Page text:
Suppose $F_{net}$ on a body is 0 (still it has torque). i.e. it is performing pure rotational motion.

Now I want to consider torque about any point that is not center of mass. Should I include acceleration due to angular acceleration and apply a pseudo torque at center.

I have searched everywhere about pseudo torque and everywhere it is applied only when the axis is linearly accelerating and not due to rotation. Why not tangential acceleration due to rotation is considered?


3 Answers 3


If the net force is zero, then torque as summed about any arbitrary point is going to be invariant (the same all over). See the transformation of the summation point from the center of mass C to some arbitrary point A below:

$$ \require{cancel} \boldsymbol{\tau}_A = \boldsymbol{\tau}_C + \cancel{ \boldsymbol{r}_{A/C} \times \boldsymbol{F}} $$

But I think you are asking about the coupled terms when expressing the equations of motion not at the center of mass. In this case, yes there is a component of torque that relates to the translation of the center of mass.


Take the equation of translation $\boldsymbol{F} = m \boldsymbol{a}_C$ and transform it to the arbitrary point. Consider the relative position vector of the center of mass $\boldsymbol{c} = \boldsymbol{r}_C - \boldsymbol{r}_A$ and form Newton's second law

$$ \boldsymbol{F} = m \left(\boldsymbol{a}_{A}-\boldsymbol{c}\times\boldsymbol{\alpha}+\boldsymbol{\omega}\times\left(\boldsymbol{\omega}\times\boldsymbol{c}\right) \right) \tag{1}$$

we will consider the special cases where forces are zero later. Now take the equation of rotation (Eule'r law) and consider the torque at A $\boldsymbol{\tau}_A = \boldsymbol{\tau}_C + \boldsymbol{c} \times \boldsymbol{F}$

$$ \boldsymbol{\tau}_A = {\bf I}_C \boldsymbol{\alpha} + \boldsymbol{\omega} \times {\bf I}_C \boldsymbol{\omega} + \boldsymbol{c} \times \boldsymbol{F} \tag{2}$$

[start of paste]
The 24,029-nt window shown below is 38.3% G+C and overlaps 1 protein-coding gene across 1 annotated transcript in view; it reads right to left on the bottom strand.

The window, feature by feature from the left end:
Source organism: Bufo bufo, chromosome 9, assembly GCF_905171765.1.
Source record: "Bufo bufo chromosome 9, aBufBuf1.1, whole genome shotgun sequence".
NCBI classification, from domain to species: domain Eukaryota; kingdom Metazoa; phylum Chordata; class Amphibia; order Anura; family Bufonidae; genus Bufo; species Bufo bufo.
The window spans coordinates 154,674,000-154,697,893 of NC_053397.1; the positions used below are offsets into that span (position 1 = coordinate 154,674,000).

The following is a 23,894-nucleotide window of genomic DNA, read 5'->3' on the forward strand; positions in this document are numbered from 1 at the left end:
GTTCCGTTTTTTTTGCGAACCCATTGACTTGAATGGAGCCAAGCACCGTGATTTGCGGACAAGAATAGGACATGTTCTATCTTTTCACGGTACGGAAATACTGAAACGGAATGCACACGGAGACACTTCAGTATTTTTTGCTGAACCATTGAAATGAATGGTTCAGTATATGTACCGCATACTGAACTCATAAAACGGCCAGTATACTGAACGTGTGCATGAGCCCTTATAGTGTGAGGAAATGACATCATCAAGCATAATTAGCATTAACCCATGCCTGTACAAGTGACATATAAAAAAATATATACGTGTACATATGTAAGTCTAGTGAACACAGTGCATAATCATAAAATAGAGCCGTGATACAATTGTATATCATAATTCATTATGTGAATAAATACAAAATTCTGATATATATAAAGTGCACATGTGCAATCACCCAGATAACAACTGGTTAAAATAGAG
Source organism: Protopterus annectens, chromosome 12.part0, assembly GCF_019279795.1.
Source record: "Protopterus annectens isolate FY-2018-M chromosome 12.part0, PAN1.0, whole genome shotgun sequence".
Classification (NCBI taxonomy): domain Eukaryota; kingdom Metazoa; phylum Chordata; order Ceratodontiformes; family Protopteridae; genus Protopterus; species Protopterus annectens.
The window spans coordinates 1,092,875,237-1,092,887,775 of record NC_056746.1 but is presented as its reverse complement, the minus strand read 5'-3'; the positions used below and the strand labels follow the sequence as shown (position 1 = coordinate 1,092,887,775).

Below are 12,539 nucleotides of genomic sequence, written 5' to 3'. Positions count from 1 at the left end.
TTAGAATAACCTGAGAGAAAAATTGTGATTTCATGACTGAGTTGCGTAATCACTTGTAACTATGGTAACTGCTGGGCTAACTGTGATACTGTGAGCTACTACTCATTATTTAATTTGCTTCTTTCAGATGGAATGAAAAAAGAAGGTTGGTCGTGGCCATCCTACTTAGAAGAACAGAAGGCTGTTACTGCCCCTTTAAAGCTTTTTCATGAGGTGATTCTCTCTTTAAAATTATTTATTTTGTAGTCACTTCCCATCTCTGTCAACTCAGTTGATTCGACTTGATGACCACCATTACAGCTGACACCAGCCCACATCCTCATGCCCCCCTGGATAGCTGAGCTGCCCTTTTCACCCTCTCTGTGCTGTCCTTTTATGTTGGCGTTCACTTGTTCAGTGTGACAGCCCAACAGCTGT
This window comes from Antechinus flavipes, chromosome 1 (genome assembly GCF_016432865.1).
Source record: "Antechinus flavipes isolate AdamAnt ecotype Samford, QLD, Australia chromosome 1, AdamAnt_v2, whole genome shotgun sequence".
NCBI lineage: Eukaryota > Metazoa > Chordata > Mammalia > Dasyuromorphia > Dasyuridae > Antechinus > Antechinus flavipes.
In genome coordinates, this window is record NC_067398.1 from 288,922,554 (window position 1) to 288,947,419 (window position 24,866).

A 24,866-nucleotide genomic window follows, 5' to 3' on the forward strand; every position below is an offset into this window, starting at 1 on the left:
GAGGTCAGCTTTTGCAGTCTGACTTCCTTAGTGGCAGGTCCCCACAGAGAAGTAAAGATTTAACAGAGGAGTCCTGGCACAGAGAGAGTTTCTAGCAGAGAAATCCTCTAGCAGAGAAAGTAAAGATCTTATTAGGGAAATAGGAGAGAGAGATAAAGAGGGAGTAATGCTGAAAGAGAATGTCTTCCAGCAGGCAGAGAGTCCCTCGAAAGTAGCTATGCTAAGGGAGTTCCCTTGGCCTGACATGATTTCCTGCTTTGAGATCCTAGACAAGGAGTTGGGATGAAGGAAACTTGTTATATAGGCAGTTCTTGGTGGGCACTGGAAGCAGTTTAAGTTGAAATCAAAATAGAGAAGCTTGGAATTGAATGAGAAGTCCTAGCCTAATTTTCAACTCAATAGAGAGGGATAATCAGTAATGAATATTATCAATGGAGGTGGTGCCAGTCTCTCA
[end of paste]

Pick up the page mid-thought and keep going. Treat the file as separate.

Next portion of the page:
So in general $\boldsymbol{\tau}_A$ has terms that depend on $\boldsymbol{a}_A$ when (1) is used in (2).

But if you know the net force $\boldsymbol{F}$ is zero, then the $\boldsymbol{c}\times \boldsymbol{F}$ term vanishes and you no longer have this cross dependency. This is in line with my first statement where $\boldsymbol{\tau}_A = \boldsymbol{\tau}_C$ with no net torque.

The reason we use the center of mass is exactly because it decouples the equations of motion

Equations At Center of Mass ($\boldsymbol{a}_C$, $\boldsymbol{\alpha}$, $\boldsymbol{F}$, $\boldsymbol{\tau}_C$) At Arbitrary Point ($\boldsymbol{a}_A$, $\boldsymbol{\alpha}$, $\boldsymbol{F}$, $\boldsymbol{\tau}_A$)
Translation $\boldsymbol{F} = m \boldsymbol{a}_C$ $\boldsymbol{F} = m \left( \boldsymbol{a}_{A}-\boldsymbol{c}\times\boldsymbol{\alpha}+\boldsymbol{\omega}\times\left(\boldsymbol{\omega}\times\boldsymbol{c}\right) \right) $
Rotation $\boldsymbol{\tau}_C = {\bf I}_C \boldsymbol{\alpha} + \boldsymbol{\omega} \times {\bf I}_C \boldsymbol{\omega}$ $\boldsymbol{\tau}_A = {\bf I}_C \boldsymbol{\alpha} + \boldsymbol{\omega} \times {\bf I}_C \boldsymbol{\omega} + \boldsymbol{c} \times \boldsymbol{F} $